… despite the biggest net liquidity injection by the PBOC since mid June after the central bank injected a net 130 billion yuan, and despite yet another rebound in the Yuan, overnight China’s Shanghai Composite slumped by 1.4%, the most since December as a result of a plunge in the small-cap ChiNext index, which tumbled by 5.1%, and is now down 16% in 2017 to levels not seen since January 2015 following a fresh round of broad deleveraging amid concerns about tougher regulations and more IPOs following a high-level conference over the weekend attended by President Xi Jinping in which China hinted at the formation of a “super-regulator”.

    This post was published at Zero Hedge on Jul 17, 2017.


  • China Delivers “Surprisingly” Great Economic Data Across The Board, Yuan Yawns

    Following more dismal data from the US, hope for global growth remains in China and they did not disappoint. Despite slumping macro data, a major slowdown in real estate, and the nation’s deleveraging efforts in the last three months, GDP beat, Retail Sales beat, Industrial Production surged, and even fixed asset investment was above expectations. The Yuan hasn’t moved.
    For the last three months, Chinese data has been disappointing, along with US, as the collapsing credit impulse leaks into reality…
    ***
    But exports and consumer spending have been pillars for the economy over the second quarter, offsetting the curb on leverage, and tonight’s data shows that none of that matters.. because the deleveraging economy beat across the board
    China GDP BEAT 6.9% (exp +6.8%, prior +6.9%) China Retail Sales BEAT 11.0% (exp +10.6%, prior +10.7%) China Fixed Asset Investment BEAT 8.6% (exp +8.5%, prior +8.6%) China Industrial Production BEAT 7.6% (exp +6.5%, prior +6.5%) As the charts below show, more of the same well-managed data to show that all is well enough that hope remains…Strong growth again reflects an economy awash in credit, foretold in the latest new yuan loans (1.54 trillion yuan) and aggregate social financing (1.78 trillion yuan).

    This post was published at Zero Hedge on Jul 16, 2017.


  • FX Week Ahead Preview: Is it “End Of Days” For The Greenback

    FX Week Ahead, courtesy of Rajan Dhall from fxdaily.co.uk
    Coming off the back of another bad week for the USD, we look to a barren period for the data schedule in the US, so markets will have to determine whether to extend this weakness based on the evidence so far.
    Friday’s hit on US rates was more a function of the softer retail sales data than the inflation read, where the core year on year was unchanged at 1.7% as forecast. However, with seasonal factors supportive of a pick up in consumer spending in June, there was little improvement on the weak May readings in retail, and USD sellers were back in with force. The greenback ended the week on its lows across the board, but this was tempered to a degree against the JPY and CHF.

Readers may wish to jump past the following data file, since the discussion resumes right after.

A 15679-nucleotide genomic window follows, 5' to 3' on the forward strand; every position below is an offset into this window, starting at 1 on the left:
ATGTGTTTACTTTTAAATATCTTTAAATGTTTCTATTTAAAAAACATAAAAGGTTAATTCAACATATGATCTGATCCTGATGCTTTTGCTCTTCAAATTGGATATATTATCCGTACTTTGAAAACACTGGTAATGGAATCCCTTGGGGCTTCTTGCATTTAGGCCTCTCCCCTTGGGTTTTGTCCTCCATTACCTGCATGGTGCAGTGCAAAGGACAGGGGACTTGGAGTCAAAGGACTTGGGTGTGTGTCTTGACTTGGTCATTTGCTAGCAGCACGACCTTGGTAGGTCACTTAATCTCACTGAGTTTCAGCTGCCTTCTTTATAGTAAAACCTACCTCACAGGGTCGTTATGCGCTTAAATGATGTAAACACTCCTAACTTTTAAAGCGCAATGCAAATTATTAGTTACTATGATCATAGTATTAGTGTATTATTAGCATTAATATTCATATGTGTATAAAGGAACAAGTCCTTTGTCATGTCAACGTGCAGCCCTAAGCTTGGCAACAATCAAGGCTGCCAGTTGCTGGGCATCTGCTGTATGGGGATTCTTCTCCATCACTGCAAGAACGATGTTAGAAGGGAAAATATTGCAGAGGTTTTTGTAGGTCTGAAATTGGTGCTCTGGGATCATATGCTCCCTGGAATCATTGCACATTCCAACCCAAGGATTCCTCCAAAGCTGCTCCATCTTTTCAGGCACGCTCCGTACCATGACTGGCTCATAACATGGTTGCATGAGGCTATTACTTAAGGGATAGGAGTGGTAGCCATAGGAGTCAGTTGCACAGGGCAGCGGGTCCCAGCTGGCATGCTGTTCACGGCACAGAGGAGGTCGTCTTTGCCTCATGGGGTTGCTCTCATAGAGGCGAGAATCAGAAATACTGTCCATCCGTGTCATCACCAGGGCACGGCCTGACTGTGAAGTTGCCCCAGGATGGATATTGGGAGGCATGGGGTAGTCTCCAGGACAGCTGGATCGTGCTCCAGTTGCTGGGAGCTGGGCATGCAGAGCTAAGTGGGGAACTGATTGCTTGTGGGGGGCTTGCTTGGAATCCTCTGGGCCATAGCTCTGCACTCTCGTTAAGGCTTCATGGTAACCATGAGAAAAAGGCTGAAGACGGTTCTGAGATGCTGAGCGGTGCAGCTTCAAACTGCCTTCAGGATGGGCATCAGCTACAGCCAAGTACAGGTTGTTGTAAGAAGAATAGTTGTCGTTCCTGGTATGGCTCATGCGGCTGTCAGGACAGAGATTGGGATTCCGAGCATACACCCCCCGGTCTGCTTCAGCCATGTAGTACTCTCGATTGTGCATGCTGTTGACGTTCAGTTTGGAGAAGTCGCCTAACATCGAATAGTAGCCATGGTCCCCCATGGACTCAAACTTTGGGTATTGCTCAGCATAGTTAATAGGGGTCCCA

Even though the JPY is still seen to be a little undervalued at current levels vs the USD, the consistent BoJ policy to keep the key 10yr JGB rate near/at zero is underpinning the spot rate to a degree, but this also depends on whether the global risk tone can be maintained. Despite the backdrop of tensions over North Korea, as well as the ever present risk of president Trump sparking a trade war (with anyone), equities continue to grind higher with their Teflon (Kevlar) coated armour, so the carry trades will naturally follow. On this note, watch out for the China GDP numbers Sunday night and any material drop from the annualised growth rate of 6.9% from Q1 – Q2 forecast at 6.8% and risk sentiment would easily stomach that.

    This post was published at Zero Hedge on Jul 16, 2017.


  • Hedge Fund CIO: “We’ve Realized Roughly 3 Years Of Gains In The First 6 Months Of 2017”

    As part of the local Sunday ritual, here is Eric Peters with his latest Weekend Notes, providing some context on recent, and not so recent market moves.
    Weekend Notes
    ‘US stocks rise roughly 7% per year,’ he said. ‘Same holds true for Australia; basically, for all economies uninterrupted by catastrophic war at home.’
    The 7% roughly equals 5% nominal GDP growth plus an extra 2% which is due to the S&P 500 index periodically kicking out bad companies and replacing them with better ones.
    ‘Sometimes the market runs ahead of this 7% rate of return, which doesn’t mean it’s the wrong price, it simply means it’s premature.’ In a world of fiat money, high prices are never wrong, they’re only early.
    ‘It took fourteen years for the stock market to return to its 1968 highs,’ he continued. ‘And at that point in 1982, with overnight interest rates at 20% and the S&P 500 price-to-earnings multiple at roughly 8, the market still had miles to run.’

    This post was published at Zero Hedge on Jul 16, 2017.


  • Global Stocks Soared $1.5 Trillion This Week – Now 102% Of World GDP

    Thanks, it seems, to a few short words from Janet Yellen, the world’s stock markets added over $1.5 trillion to wealthy people’s net worth this week, sending global market cap to record highs.
    The value of global equity markets reached a record high $76.28 trillion yesterday, up a shocking 18.6% since President Trump was elected. This is the same surge in global stocks that was seen as the market front-ran QE2 and QE3.
    This was the biggest spike in global equity markets since 2016.

    This post was published at Zero Hedge on Jul 15, 2017.